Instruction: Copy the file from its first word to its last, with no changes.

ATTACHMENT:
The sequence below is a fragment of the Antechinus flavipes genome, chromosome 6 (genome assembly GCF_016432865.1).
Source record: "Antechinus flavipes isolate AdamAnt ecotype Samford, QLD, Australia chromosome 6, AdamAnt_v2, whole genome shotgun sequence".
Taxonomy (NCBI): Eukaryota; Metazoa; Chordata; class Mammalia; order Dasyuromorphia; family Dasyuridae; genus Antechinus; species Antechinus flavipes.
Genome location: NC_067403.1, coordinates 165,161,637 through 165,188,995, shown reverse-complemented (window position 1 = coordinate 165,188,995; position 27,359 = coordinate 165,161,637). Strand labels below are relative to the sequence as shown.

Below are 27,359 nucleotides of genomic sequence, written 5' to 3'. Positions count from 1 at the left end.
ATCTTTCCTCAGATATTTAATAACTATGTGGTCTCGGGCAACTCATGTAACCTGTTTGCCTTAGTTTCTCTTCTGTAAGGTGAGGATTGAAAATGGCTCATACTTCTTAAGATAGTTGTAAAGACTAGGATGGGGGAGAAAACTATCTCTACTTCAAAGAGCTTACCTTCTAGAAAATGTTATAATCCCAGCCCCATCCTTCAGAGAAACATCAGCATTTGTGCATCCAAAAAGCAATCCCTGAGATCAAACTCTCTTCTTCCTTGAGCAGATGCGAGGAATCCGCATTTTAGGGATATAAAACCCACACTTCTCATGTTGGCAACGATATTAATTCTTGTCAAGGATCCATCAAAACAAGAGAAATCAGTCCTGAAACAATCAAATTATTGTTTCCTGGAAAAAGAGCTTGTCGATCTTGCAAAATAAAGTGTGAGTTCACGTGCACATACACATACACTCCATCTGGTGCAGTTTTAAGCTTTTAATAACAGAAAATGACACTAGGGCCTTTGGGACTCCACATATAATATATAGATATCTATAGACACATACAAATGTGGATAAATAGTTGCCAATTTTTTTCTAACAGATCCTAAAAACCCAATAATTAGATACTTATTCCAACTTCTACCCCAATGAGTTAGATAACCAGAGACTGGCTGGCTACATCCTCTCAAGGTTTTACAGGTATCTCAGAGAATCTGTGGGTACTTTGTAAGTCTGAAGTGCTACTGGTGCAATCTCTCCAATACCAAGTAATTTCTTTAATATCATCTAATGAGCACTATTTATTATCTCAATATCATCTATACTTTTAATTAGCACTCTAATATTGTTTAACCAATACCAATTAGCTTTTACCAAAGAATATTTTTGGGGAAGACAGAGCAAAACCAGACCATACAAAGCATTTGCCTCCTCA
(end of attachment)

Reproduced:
The sequence below is a fragment of the Antechinus flavipes genome, chromosome 6 (genome assembly GCF_016432865.1).
Source record: "Antechinus flavipes isolate AdamAnt ecotype Samford, QLD, Australia chromosome 6, AdamAnt_v2, whole genome shotgun sequence".
Taxonomy (NCBI): Eukaryota; Metazoa; Chordata; class Mammalia; order Dasyuromorphia; family Dasyuridae; genus Antechinus; species Antechinus flavipes.
Genome location: NC_067403.1, coordinates 165,161,637 through 165,188,995, shown reverse-complemented (window position 1 = coordinate 165,188,995; position 27,359 = coordinate 165,161,637). Strand labels below are relative to the sequence as shown.

Below are 27,359 nucleotides of genomic sequence, written 5' to 3'. Positions count from 1 at the left end.
ATCTTTCCTCAGATATTTAATAACTATGTGGTCTCGGGCAACTCATGTAACCTGTTTGCCTTAGTTTCTCTTCTGTAAGGTGAGGATTGAAAATGGCTCATACTTCTTAAGATAGTTGTAAAGACTAGGATGGGGGAGAAAACTATCTCTACTTCAAAGAGCTTACCTTCTAGAAAATGTTATAATCCCAGCCCCATCCTTCAGAGAAACATCAGCATTTGTGCATCCAAAAAGCAATCCCTGAGATCAAACTCTCTTCTTCCTTGAGCAGATGCGAGGAATCCGCATTTTAGGGATATAAAACCCACACTTCTCATGTTGGCAACGATATTAATTCTTGTCAAGGATCCATCAAAACAAGAGAAATCAGTCCTGAAACAATCAAATTATTGTTTCCTGGAAAAAGAGCTTGTCGATCTTGCAAAATAAAGTGTGAGTTCACGTGCACATACACATACACTCCATCTGGTGCAGTTTTAAGCTTTTAATAACAGAAAATGACACTAGGGCCTTTGGGACTCCACATATAATATATAGATATCTATAGACACATACAAATGTGGATAAATAGTTGCCAATTTTTTTCTAACAGATCCTAAAAACCCAATAATTAGATACTTATTCCAACTTCTACCCCAATGAGTTAGATAACCAGAGACTGGCTGGCTACATCCTCTCAAGGTTTTACAGGTATCTCAGAGAATCTGTGGGTACTTTGTAAGTCTGAAGTGCTACTGGTGCAATCTCTCCAATACCAAGTAATTTCTTTAATATCATCTAATGAGCACTATTTATTATCTCAATATCATCTATACTTTTAATTAGCACTCTAATATTGTTTAACCAATACCAATTAGCTTTTACCAAAGAATATTTTTGGGGAAGACAGAGCAAAACCAGACCATACAAAGCATTTGCCTCCTCA